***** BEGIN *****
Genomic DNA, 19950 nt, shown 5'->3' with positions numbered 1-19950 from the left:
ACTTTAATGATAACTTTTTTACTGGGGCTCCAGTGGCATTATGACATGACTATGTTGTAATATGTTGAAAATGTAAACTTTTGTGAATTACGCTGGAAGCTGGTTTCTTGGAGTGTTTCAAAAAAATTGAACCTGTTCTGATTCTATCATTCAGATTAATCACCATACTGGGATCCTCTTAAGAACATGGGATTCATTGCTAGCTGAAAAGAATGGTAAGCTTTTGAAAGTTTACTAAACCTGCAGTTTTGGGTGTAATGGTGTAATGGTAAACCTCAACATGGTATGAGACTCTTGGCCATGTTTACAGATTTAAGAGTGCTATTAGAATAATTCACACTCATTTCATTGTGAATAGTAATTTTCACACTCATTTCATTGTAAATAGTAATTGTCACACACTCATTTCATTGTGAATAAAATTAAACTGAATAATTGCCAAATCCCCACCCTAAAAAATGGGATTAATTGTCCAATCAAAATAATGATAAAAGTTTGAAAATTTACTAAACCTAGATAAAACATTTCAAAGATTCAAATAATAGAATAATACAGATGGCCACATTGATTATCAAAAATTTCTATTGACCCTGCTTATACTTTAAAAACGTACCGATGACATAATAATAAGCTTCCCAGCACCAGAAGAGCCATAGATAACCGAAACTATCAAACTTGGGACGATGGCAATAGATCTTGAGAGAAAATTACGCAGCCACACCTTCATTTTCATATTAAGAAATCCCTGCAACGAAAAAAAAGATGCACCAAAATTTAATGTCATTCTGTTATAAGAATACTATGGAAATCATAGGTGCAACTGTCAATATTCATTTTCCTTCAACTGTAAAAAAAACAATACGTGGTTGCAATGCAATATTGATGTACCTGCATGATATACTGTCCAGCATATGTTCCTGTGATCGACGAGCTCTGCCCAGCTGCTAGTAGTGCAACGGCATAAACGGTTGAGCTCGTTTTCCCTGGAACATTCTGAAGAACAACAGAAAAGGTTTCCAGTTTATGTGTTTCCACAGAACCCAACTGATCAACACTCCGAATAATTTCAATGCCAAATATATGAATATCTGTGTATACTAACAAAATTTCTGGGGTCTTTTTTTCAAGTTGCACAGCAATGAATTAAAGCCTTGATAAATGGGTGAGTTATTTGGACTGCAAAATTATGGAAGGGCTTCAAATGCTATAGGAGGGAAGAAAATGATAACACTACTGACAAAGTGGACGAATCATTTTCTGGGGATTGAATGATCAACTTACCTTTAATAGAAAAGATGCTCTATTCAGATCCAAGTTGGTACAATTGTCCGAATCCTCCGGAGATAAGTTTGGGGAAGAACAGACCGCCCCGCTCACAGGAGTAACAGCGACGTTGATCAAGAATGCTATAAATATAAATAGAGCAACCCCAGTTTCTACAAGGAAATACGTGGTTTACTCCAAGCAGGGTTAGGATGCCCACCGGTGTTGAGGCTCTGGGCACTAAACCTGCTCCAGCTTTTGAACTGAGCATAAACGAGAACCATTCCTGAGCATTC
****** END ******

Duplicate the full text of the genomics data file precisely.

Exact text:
Genomic DNA, 19950 nt, shown 5'->3' with positions numbered 1-19950 from the left:
ACTTTAATGATAACTTTTTTACTGGGGCTCCAGTGGCATTATGACATGACTATGTTGTAATATGTTGAAAATGTAAACTTTTGTGAATTACGCTGGAAGCTGGTTTCTTGGAGTGTTTCAAAAAAATTGAACCTGTTCTGATTCTATCATTCAGATTAATCACCATACTGGGATCCTCTTAAGAACATGGGATTCATTGCTAGCTGAAAAGAATGGTAAGCTTTTGAAAGTTTACTAAACCTGCAGTTTTGGGTGTAATGGTGTAATGGTAAACCTCAACATGGTATGAGACTCTTGGCCATGTTTACAGATTTAAGAGTGCTATTAGAATAATTCACACTCATTTCATTGTGAATAGTAATTTTCACACTCATTTCATTGTAAATAGTAATTGTCACACACTCATTTCATTGTGAATAAAATTAAACTGAATAATTGCCAAATCCCCACCCTAAAAAATGGGATTAATTGTCCAATCAAAATAATGATAAAAGTTTGAAAATTTACTAAACCTAGATAAAACATTTCAAAGATTCAAATAATAGAATAATACAGATGGCCACATTGATTATCAAAAATTTCTATTGACCCTGCTTATACTTTAAAAACGTACCGATGACATAATAATAAGCTTCCCAGCACCAGAAGAGCCATAGATAACCGAAACTATCAAACTTGGGACGATGGCAATAGATCTTGAGAGAAAATTACGCAGCCACACCTTCATTTTCATATTAAGAAATCCCTGCAACGAAAAAAAAGATGCACCAAAATTTAATGTCATTCTGTTATAAGAATACTATGGAAATCATAGGTGCAACTGTCAATATTCATTTTCCTTCAACTGTAAAAAAAACAATACGTGGTTGCAATGCAATATTGATGTACCTGCATGATATACTGTCCAGCATATGTTCCTGTGATCGACGAGCTCTGCCCAGCTGCTAGTAGTGCAACGGCATAAACGGTTGAGCTCGTTTTCCCTGGAACATTCTGAAGAACAACAGAAAAGGTTTCCAGTTTATGTGTTTCCACAGAACCCAACTGATCAACACTCCGAATAATTTCAATGCCAAATATATGAATATCTGTGTATACTAACAAAATTTCTGGGGTCTTTTTTTCAAGTTGCACAGCAATGAATTAAAGCCTTGATAAATGGGTGAGTTATTTGGACTGCAAAATTATGGAAGGGCTTCAAATGCTATAGGAGGGAAGAAAATGATAACACTACTGACAAAGTGGACGAATCATTTTCTGGGGATTGAATGATCAACTTACCTTTAATAGAAAAGATGCTCTATTCAGATCCAAGTTGGTACAATTGTCCGAATCCTCCGGAGATAAGTTTGGGGAAGAACAGACCGCCCCGCTCACAGGAGTAACAGCGACGTTGATCAAGAATGCTATAAATATAAATAGAGCAACCCCAGTTTCTACAAGGAAATACGTGGTTTACTCCAAGCAGGGTTAGGATGCCCACCGGTGTTGAGGCTCTGGGCACTAAACCTGCTCCAGCTTTTGAACTGAGCATAAACGAGAACCATTCCTGAGCATTC